The Edge Hill Short Story Prize


First Prize: £10,000
The Edge Hill Prize is awarded annually by Edge Hill University for excellence in a published single author short story collection.

The literary world, particularly fiction, has long been dominated by the novel, with countless awards that exclusively acknowledge authors for their work around this form. Now, in the digital era, literary fiction is under pressure; a faster pace of life and a plethora of distractions threaten to eliminate reading as a form of entertainment. Suddenly, big-name novelists and playwrights are keen to be seen in the company of short stories, with acclaimed writers turning their attention to short form like never before. The short story has the ability to encapsulate existence in the briefest of moments and engulf the reader in a snapshot of another realm.

“The great thing about a short story is that it doesn’t have to trawl through someone’s whole life; it can come in glancingly from the side.” – Emma Donoghue

To recognise the acceleration of what was once an overlooked art form, Professor Ailsa Cox (the world’s only Professor of Short Fiction) founded the Edge Hill Short Story Prize in 2006, highlighting the intricate craftsmanship of short story writing. The Prize remains unique as the only annually presented award that recognises excellence in a published, single-authored collection of short stories in the UK and Ireland.

“A short story is the ultimate close-up magic trick – a couple of thousand words to take you around the universe or break your heart.” – Neil Gaiman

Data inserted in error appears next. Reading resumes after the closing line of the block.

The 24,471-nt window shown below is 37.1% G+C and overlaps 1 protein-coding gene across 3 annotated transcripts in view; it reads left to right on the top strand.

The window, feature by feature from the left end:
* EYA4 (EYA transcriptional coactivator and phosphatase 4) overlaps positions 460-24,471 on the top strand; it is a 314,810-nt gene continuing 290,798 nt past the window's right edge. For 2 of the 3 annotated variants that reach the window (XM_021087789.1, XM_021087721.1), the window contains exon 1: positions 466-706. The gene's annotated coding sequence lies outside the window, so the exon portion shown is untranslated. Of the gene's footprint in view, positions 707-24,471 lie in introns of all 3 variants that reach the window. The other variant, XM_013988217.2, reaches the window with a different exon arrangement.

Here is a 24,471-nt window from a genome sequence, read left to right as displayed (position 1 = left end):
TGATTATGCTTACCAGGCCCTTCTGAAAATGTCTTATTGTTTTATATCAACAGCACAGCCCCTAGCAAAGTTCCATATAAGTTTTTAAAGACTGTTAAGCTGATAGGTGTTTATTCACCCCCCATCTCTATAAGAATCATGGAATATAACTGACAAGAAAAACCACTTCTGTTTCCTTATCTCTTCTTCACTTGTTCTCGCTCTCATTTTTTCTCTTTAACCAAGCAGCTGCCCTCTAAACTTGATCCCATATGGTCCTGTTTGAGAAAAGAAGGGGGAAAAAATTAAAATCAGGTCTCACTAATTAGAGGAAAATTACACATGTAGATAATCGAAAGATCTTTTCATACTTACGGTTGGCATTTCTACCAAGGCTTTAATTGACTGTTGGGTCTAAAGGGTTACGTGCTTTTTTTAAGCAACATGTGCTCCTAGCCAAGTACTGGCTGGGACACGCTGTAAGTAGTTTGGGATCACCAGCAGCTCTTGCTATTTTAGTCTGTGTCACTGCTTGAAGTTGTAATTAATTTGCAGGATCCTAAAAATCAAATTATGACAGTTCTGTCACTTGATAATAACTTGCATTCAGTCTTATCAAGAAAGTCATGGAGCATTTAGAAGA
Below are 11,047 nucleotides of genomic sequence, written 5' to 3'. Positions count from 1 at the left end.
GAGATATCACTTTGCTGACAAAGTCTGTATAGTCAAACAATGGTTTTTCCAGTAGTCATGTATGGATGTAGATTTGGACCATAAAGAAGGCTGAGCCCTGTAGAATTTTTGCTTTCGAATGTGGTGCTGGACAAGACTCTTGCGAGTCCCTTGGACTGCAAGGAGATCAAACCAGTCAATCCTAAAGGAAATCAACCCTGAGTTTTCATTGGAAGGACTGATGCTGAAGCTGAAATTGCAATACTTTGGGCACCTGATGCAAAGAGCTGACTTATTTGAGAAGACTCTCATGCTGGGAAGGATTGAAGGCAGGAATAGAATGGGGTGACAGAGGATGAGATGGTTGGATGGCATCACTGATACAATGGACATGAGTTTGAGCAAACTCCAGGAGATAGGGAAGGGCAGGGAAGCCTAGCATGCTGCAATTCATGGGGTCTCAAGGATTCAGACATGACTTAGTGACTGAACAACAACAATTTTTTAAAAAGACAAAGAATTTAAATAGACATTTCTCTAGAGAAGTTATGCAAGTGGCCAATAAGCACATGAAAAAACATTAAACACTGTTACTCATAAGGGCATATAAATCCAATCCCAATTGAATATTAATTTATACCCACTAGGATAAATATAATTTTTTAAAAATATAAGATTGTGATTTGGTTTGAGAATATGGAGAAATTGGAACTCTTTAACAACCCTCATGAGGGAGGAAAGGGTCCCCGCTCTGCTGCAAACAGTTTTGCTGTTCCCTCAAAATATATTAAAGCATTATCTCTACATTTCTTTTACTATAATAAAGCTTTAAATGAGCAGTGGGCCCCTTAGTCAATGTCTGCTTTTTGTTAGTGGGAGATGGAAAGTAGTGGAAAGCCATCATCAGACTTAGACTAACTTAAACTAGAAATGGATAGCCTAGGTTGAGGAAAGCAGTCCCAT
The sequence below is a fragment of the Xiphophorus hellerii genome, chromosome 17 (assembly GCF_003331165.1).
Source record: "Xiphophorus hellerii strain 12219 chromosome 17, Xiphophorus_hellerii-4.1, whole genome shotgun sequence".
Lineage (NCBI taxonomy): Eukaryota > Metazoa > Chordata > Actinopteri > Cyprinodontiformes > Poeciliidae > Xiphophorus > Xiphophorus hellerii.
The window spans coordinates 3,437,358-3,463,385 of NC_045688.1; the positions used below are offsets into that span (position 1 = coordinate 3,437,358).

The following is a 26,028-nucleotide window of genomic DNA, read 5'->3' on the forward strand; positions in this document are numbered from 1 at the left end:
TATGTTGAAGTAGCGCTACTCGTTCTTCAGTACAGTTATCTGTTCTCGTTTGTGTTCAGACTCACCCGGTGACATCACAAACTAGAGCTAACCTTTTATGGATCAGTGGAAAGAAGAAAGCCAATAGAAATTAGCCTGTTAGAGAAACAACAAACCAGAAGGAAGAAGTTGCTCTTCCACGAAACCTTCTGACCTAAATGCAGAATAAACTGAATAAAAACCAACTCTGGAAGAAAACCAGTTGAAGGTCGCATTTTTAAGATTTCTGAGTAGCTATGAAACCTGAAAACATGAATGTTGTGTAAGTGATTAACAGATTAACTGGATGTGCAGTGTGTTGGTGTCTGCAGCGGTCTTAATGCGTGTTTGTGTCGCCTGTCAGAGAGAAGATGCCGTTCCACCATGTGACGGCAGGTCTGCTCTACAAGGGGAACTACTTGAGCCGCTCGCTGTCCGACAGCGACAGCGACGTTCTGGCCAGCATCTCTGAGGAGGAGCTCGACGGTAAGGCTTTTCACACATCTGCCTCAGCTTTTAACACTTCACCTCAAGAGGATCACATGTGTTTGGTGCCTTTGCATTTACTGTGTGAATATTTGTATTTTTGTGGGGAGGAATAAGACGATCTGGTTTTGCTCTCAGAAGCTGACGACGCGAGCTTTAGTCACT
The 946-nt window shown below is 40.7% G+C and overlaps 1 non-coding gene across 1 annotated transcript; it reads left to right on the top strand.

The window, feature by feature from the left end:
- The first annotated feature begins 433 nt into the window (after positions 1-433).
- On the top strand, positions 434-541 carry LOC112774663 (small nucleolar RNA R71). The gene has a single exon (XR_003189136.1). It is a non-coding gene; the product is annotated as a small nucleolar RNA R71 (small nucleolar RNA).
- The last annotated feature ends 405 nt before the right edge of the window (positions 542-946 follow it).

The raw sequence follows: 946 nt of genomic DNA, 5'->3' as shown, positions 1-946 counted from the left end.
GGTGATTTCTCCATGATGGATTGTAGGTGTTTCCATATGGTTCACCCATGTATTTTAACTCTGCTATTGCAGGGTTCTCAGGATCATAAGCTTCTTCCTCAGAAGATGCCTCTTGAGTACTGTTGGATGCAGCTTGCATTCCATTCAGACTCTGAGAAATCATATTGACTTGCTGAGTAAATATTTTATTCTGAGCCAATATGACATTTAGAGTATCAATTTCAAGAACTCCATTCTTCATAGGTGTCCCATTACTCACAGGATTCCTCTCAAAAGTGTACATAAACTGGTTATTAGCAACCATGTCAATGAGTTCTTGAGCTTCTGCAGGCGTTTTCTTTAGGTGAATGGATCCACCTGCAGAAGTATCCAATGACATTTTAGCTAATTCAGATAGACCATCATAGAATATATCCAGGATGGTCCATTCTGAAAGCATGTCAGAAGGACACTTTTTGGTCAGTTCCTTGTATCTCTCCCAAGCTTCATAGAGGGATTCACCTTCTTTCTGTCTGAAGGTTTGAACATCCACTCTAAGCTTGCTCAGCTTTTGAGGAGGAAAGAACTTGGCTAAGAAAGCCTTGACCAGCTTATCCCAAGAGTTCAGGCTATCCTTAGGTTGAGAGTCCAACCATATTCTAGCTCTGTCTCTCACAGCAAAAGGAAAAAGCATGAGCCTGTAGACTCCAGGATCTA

Now in its 12th Year, the prize money currently stands at £10,000 and is judged by a selected panel of literary experts. An additional prize of £1,000 is awarded for the ‘Reader’s Choice’, traditionally judged by Edge Hill University BA Creative Writing students; and an additional category worth £500 acknowledging rising talents on the University’s MA Creative Writing course.

Previous years’ winners have been Colm Tóibín, Claire Keegan, Chris Beckett, Jeremy Dyson, Graham Mort, Sarah Hall, John Burnside, Kirsty Gunn, Jessie Greengrass, and Daisy Johnson, who won the 2017 prize for Fen (Cape).  The Readers’ Prize 2017 was won by Lucy Caldwell for Multitudes (Faber).  

Entry to the 2018 Prize is now closed. Keep up to date with all our announcements, including this year’s shortlisted authors at 

The opening date for entries for the 2019 Prize will be announced later this year.


Entry for the 2018 Prize for Short Story has now closed. The shortlist is available to view on our Announcements page.

Entry for the 2019 Prize will be announced later in the year. Please do not send any applications until entries have been declared open.





  • The 2018 award is open to original single author short story collections first published in English between 1st January and
    31st December 2017.
  • Authors must be born or normally resident in the British Isles, including Ireland.
  • Translations are not eligible
  • Self-published collections are not eligible.
  • Permanent employees of Edge Hill University are excluded from the award.


  • Following the closing date for entries, a longlist of collections will be announced, followed by a shortlist.
  • The shortlist of up to six collections will be announced by 30th June 2018
  • Shortlisted authors will be invited to participate in a special event in London where the first prize of £10,000 plus the £1,000 Reader’s Choice prize will be awarded
  • The judges’ decision is final.
  • In the event of unforeseen circumstances, Edge Hill University will be entitled to change the panel of judges and/or arrangements for the prize-giving.

2018 Judges

Professor Ailsa Cox – The world’s first and only Professor of Short Fiction and expert of Nobel Prize winning short story writer, Alice Munro.

Paul McVeigh – Co-Founder of London Short Story Festival and Associate Director of The Word Factory.

Daisy Johnson – Winner of the 2017 Edge Hill Short Story Prize for Fen (Cape).

Alice O’Keeffe – Critic for The Guardian, The Observer, The New Statesman, and Literary Programmer for the Brighton Festival.


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